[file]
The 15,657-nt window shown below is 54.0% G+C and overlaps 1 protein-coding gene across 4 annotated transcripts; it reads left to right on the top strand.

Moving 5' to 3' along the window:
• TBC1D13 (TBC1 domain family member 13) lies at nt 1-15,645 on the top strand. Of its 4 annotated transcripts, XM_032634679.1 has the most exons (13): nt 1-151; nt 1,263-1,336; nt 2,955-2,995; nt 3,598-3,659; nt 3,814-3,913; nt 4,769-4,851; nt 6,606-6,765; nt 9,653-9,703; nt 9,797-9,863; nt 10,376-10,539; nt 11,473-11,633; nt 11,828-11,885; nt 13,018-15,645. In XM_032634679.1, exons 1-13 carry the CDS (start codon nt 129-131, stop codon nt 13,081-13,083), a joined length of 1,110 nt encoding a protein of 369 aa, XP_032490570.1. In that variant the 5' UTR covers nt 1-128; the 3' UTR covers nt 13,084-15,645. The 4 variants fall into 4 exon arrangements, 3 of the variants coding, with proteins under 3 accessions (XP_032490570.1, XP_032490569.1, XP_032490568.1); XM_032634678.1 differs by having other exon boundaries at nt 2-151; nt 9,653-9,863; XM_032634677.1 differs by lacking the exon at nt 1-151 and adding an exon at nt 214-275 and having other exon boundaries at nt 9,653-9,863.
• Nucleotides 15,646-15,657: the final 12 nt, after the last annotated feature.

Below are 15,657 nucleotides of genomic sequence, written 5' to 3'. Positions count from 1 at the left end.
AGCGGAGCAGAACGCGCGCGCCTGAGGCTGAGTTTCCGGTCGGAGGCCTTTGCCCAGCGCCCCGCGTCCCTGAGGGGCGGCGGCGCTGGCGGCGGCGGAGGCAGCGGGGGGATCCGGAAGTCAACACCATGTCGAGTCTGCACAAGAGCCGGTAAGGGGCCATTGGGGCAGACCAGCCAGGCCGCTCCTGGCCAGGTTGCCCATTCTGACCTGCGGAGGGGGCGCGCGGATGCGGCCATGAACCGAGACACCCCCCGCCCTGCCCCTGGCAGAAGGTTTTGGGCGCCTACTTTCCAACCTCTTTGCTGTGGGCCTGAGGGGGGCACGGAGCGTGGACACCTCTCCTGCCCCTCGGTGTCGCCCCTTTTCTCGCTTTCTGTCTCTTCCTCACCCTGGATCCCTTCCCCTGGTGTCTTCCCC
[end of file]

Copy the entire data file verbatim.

The 15,657-nt window shown below is 54.0% G+C and overlaps 1 protein-coding gene across 4 annotated transcripts; it reads left to right on the top strand.

Moving 5' to 3' along the window:
• TBC1D13 (TBC1 domain family member 13) lies at nt 1-15,645 on the top strand. Of its 4 annotated transcripts, XM_032634679.1 has the most exons (13): nt 1-151; nt 1,263-1,336; nt 2,955-2,995; nt 3,598-3,659; nt 3,814-3,913; nt 4,769-4,851; nt 6,606-6,765; nt 9,653-9,703; nt 9,797-9,863; nt 10,376-10,539; nt 11,473-11,633; nt 11,828-11,885; nt 13,018-15,645. In XM_032634679.1, exons 1-13 carry the CDS (start codon nt 129-131, stop codon nt 13,081-13,083), a joined length of 1,110 nt encoding a protein of 369 aa, XP_032490570.1. In that variant the 5' UTR covers nt 1-128; the 3' UTR covers nt 13,084-15,645. The 4 variants fall into 4 exon arrangements, 3 of the variants coding, with proteins under 3 accessions (XP_032490570.1, XP_032490569.1, XP_032490568.1); XM_032634678.1 differs by having other exon boundaries at nt 2-151; nt 9,653-9,863; XM_032634677.1 differs by lacking the exon at nt 1-151 and adding an exon at nt 214-275 and having other exon boundaries at nt 9,653-9,863.
• Nucleotides 15,646-15,657: the final 12 nt, after the last annotated feature.

Below are 15,657 nucleotides of genomic sequence, written 5' to 3'. Positions count from 1 at the left end.
AGCGGAGCAGAACGCGCGCGCCTGAGGCTGAGTTTCCGGTCGGAGGCCTTTGCCCAGCGCCCCGCGTCCCTGAGGGGCGGCGGCGCTGGCGGCGGCGGAGGCAGCGGGGGGATCCGGAAGTCAACACCATGTCGAGTCTGCACAAGAGCCGGTAAGGGGCCATTGGGGCAGACCAGCCAGGCCGCTCCTGGCCAGGTTGCCCATTCTGACCTGCGGAGGGGGCGCGCGGATGCGGCCATGAACCGAGACACCCCCCGCCCTGCCCCTGGCAGAAGGTTTTGGGCGCCTACTTTCCAACCTCTTTGCTGTGGGCCTGAGGGGGGCACGGAGCGTGGACACCTCTCCTGCCCCTCGGTGTCGCCCCTTTTCTCGCTTTCTGTCTCTTCCTCACCCTGGATCCCTTCCCCTGGTGTCTTCCCC